WASHINGTON, D.C. — The U.S. housing market has gotten so out of whack, with demand far outpacing supply, that prices have risen to record levels and roughly half of all U.S. houses are selling for above their list price.
Data from real estate brokerage Redfin shows that two years ago, before the pandemic, just a quarter of homes were selling above the seller’s asking price. The current level is the highest in the decade that Redfin has tracked the data.
On Tuesday, new data further illuminated the red-hot nature of the housing market: Prices rose in March at the fastest pace in more than seven years. The S&P CoreLogic Case-Shiller 20-city home price index jumped 13.3% that month compared with a year earlier, the biggest gain since December 2013. That followed a 12% jump in February.
Several factors are driving the seemingly relentless rise in home prices. The pandemic has encouraged more people to seek out the additional space provided by a single-family home. Yet at the same time, COVID-19 has discouraged many homeowners from selling and opening up their homes to would-be buyers. That’s dramatically lowered the number of homes for sale.
And mortgage rates remain at historically low levels, with the average rate on a 30-year mortgage rising slightly last week to 3%. A year ago, the average was nearly 3.25%.
Investors, including individuals buying second houses and wealthy Wall Street firms, are also buying more homes, creating even more competition. They bought 17% of homes in April, up from 10% a year earlier, according to the National Association of Realtors. The large millennial generation is also increasingly turning toward home-buying.
Daryl Fairweather, chief economist at Redfin, said that demand was outstripping supply even before the pandemic as developers struggled to build enough new homes. Builders now say that shortages of workers and lumber are limiting their ability to build.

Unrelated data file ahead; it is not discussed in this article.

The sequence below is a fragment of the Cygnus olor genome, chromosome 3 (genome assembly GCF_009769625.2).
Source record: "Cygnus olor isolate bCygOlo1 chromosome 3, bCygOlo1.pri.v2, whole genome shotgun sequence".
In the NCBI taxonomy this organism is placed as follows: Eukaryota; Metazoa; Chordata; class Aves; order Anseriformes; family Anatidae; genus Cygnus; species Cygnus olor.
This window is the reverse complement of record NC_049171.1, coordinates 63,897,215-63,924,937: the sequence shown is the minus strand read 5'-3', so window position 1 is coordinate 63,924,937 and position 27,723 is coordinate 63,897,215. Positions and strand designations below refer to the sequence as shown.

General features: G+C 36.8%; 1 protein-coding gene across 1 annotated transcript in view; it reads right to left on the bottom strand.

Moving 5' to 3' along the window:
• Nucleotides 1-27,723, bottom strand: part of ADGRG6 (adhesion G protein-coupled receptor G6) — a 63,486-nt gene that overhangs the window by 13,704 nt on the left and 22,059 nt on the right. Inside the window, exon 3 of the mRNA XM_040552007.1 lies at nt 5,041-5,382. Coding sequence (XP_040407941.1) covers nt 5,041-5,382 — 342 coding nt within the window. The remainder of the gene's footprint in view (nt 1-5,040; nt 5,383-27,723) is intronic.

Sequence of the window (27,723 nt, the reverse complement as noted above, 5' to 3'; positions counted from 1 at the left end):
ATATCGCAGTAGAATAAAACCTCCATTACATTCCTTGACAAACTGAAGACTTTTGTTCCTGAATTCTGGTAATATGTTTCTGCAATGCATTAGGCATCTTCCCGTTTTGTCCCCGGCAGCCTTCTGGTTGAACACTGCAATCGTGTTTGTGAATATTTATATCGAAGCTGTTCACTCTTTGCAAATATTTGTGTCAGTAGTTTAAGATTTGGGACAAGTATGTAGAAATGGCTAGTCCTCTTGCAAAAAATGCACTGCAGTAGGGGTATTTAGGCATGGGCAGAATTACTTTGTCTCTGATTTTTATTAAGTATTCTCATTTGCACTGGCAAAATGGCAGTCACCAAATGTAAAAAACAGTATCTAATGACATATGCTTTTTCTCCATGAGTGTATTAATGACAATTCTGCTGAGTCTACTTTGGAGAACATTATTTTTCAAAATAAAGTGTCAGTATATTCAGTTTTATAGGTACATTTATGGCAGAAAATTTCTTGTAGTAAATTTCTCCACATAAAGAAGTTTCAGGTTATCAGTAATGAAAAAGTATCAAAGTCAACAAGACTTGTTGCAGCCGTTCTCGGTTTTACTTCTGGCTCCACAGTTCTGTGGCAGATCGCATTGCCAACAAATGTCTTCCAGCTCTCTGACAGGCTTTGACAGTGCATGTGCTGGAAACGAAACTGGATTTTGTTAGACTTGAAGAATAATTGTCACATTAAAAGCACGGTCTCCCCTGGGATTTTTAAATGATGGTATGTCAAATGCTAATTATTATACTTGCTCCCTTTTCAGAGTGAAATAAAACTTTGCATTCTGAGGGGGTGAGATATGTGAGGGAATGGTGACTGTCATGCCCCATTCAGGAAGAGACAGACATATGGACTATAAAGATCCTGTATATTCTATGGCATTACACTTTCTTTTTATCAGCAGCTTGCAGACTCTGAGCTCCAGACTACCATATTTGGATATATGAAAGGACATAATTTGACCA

New home construction, with supplies and labor in short supply, fell in April after reaching a 15-year high a month earlier.
“All told, there is little, if any, indication that home prices will slow their appreciation anytime soon,” said Matthew Speakman, an economist at real estate website Zillow.
The number of homes for sale fell 21% in April compared with a year earlier, to just 1.16 million, near a record low on records dating back to 1982, according to the National Association of Realtors.
That has pushed buyers into a near-frenzy. Properties were on the market for just 17 days in April, and 88% of homes sold were on the market for less than a month, the NAR said.
The ensuing bidding wars raised the price of the typical, or median, house to $341,600 last month, the NAR said, a record high.
Glenn Kelman, CEO of Redfin, said Tuesday on Twitter that a desperate home buyer in Bethesda, Maryland, offered — perhaps partly tongue-in-cheek — to name her first-born child after the seller. She still lost out to another buyer.
Kelman also noted that there are now more realtors than there are homes listed for sale. According to the Labor Department, 1.7 million Americans were working in real estate in April.
Some of the year-over-year price gain likely reflects slower sales and reduced demand a year ago at the onset of the pandemic. All 20 cities in the Case-Shiller index reported faster price increases in March than in February.
The largest increase was in Phoenix for the 22nd straight month, where prices rose 20% compared with a year ago. San Diego saw the next largest gain, at 19.1%, followed by Seattle, with 18.3%.
Fairweather, the chief economist at Redfin, said the housing market may cool off in the coming months. With vaccinations spreading and COVID-19 waning, more sellers may be willing to list their homes.
Fairweather also noted many Americans are likely to start spending more money on services, such as vacations, dining out, and other entertainment, and focus less on new homes.
The number of people signing contracts to buy homes dropped in May, and fewer people are applying for mortgages.
“At a certain point, buyers just back off and you get more stable price growth,” Fairweather said. “I think this is the peak, but it’s going to be hot for a long time. It’s more like a plateau.”